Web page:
Category Archives: Mystery Photo

Time for a treasure hunt! Can you guess where this photograph, related to a historical story in the Grand Traverse Region, was taken? Come back for next month’s issue and check your answer!

Ready to submit a mystery photo from your community? Send it to the editors of the Journal at gtjeditor@tadl.org. Remember to include the answer to your photograph in your email!

A Sidewalk Memorial solved!

You can find this piece of history better in the spring than now… or with the use of a snow shovel! Where and when was this memorial installed? Do you remember the controversy surrounding this particular section?

Thanks to reader Sue, who correctly identified the location of this sidewalk near Traverse City’s Open Space and Clinch Park area. When this sidewalk timeline was first installed, no mention of the original Anishinaabek settlers was made. Luckily, we have history activists in the region who care, and the sidewalk was revised! It’s never too late to make amends.

If you wish to read more about this controversy, you can explore back issues of the Traverse City “Record-Eagle” at the Woodmere Branch of Traverse Area District Library, or online with your TADL account (if you live in the taxing district of Grand Traverse County, Elmwood Township in Leelanau County, and Almira and Inland Townships in Benzie County) with the digital service “Newspaper Archive”.

Plaque of Mystery Helps Navigate old Traverse City

This plaque is located on one of the bridges over the Boardman River. It uses the term “trunk line”, a reference to the main roads that connect one city to another. When this bridge was constructed (1931), the south entrance to the city was not Division Street (M 31S) as it is now. Instead, travelers came down Rennie Street (Veterans Drive), turned right onto Fourteenth Street and proceeded to Front, turning east to leave town. Upon what bridge–Union Street north or south, Cass Street north or south—can you find this plaque? By the way, it seems to be in a state of terrible disrepair.

Tied to a desk in the near past solved!

Not all history is ancient. In the early adoption of the world wide web by the masses, internet cafes and cyberstations, like the one pictured here, were popular places to flock for a quick coffee and email check. Now that we’re no longer tied to desks and hardwired internet connections, these locations are now relics of the past, even though “the past” was only 15 years ago.

Do you recall where this “cyberstation” is? Please feel free to share a fond memory as well!

Congratulations to reader K. Berst for correctly identifying the location of the cyberstation! With widespread wifi access and personal devices that connect to the Internet, we don’t bother to advertise cyberstations anymore…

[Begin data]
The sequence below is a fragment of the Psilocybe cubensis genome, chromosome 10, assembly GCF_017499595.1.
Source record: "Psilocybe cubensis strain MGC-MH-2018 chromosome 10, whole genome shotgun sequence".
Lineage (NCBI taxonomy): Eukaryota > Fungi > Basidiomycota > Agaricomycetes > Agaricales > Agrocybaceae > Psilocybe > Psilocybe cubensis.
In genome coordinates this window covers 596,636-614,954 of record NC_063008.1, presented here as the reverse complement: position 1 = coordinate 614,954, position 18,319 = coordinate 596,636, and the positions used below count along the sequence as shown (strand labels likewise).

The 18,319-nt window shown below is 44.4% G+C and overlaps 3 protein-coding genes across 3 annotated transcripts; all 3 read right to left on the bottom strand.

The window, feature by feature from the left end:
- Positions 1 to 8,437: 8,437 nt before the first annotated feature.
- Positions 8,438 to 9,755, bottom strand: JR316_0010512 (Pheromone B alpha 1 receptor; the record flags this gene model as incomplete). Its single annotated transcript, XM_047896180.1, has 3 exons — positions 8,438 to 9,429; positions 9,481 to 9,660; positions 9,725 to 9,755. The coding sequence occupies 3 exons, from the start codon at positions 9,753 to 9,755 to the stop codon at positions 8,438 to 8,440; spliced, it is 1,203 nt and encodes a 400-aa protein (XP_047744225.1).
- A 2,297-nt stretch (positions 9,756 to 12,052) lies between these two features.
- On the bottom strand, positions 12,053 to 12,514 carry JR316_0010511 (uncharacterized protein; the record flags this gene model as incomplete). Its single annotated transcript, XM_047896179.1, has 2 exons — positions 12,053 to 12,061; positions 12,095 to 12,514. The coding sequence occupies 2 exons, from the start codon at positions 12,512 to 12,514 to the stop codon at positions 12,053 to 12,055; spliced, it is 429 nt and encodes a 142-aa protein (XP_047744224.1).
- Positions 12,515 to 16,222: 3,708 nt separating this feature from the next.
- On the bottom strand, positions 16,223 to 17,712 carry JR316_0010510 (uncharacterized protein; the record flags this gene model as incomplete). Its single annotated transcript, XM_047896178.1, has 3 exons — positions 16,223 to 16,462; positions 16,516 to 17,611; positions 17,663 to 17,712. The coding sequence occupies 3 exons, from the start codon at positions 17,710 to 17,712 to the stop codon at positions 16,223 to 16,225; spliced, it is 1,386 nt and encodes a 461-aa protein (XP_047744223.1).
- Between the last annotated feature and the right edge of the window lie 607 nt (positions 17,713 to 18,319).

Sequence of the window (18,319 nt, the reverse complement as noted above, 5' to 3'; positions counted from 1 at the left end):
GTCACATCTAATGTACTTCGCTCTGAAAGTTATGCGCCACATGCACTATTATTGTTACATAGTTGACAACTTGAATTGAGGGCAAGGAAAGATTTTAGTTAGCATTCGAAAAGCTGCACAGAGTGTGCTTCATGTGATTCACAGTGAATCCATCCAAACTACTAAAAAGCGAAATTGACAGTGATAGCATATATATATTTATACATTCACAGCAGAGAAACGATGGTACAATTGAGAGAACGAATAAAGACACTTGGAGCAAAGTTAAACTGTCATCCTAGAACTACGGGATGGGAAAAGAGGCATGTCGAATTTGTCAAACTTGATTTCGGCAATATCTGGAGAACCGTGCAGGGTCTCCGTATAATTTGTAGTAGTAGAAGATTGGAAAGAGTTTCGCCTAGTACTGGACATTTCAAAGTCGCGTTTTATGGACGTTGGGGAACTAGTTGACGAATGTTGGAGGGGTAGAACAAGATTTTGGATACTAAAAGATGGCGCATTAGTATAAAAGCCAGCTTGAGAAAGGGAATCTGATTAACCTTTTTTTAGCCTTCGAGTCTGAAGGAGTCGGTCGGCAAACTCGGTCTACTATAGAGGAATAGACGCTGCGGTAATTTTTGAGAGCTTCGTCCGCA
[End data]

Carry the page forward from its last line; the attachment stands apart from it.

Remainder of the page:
Tied to a desk in the near past

Not all history is ancient. In the early adoption of the world wide web by the masses, internet cafes and cyberstations, like the one pictured here, were popular places to flock for a quick coffee and email check. Now that we’re no longer tied to desks and hardwired internet connections, these locations are now relics of the past, even though “the past” was only 15 years ago.

Do you recall where this “cyberstation” is? Please feel free to share a fond memory as well!

 

 

Answer to October’s mystery sculpture location

Thanks to Richard Jarvis and Tom Lhamon, online readers of the Journal, we have our answer! This sculpture sits outside the Grand Traverse County Courthouse.

The editors would like to call your attention to a fundraiser to restore the Courthouse clock, a historic landmark for Traverse City residents. The funds raised will go toward restoring the chimes, then the mechanisms and facing: http://www.co.grand-traverse.mi.us/departments/Treasurer/Donation_fund.htm

Where is this Mystery Sculpture?

This bronze sculpture, entitled “Autumn”, was made by Merab Berdzenishvili of Georgia—then a part of the Soviet Union–in 1990. Showing a woman holding grapes and a pomegranate, it celebrates the harvest at year’s end.  The sculptor has achieved great fame in his homeland and still lives there—at least according to what information is easily available on the internet.

Grand Traverse County came to possess this work of art at a time when the Soviet Union was collapsing.  Delegations from this area and Georgia visited both countries beginning in 1989, the resulting cordial relations bringing about an exchange of artistic works, the sculpture for the County and stained glass designed by architect Bob Holdeman and artist Paul Welch for the Republic of Georgia.

Through a Rotary grant, the statue was brought to this country and erected in 1991.  On July 4th one hundred-seventy people gathered to hear speakers extol the friendship between the two regions, each one known for its production of fruit and other agricultural products.  An exchange student from Georgia, Maka Machkhaneli, spoke of the ending of Cold War, “…we realize how similar we are.  I remember when before, you thought we wanted war and we thought you wanted war.  It’s so nice that now we understand.”

The Eagle Has Landed Solved!

Recognize this imposing figure? I am sure you have seen him looking down at you from his perch on a building! Hint: Know of any surviving Art Deco buildings in Traverse City?

Thanks to the Kiwanis Club of Traverse City, we have our answer! This imposing fellow is perched above the entrances to the US Post Office on Union Street in downtown Traverse City. Next time you’re walking past, remember to give him a friendly wave; it’s always lonely at the top!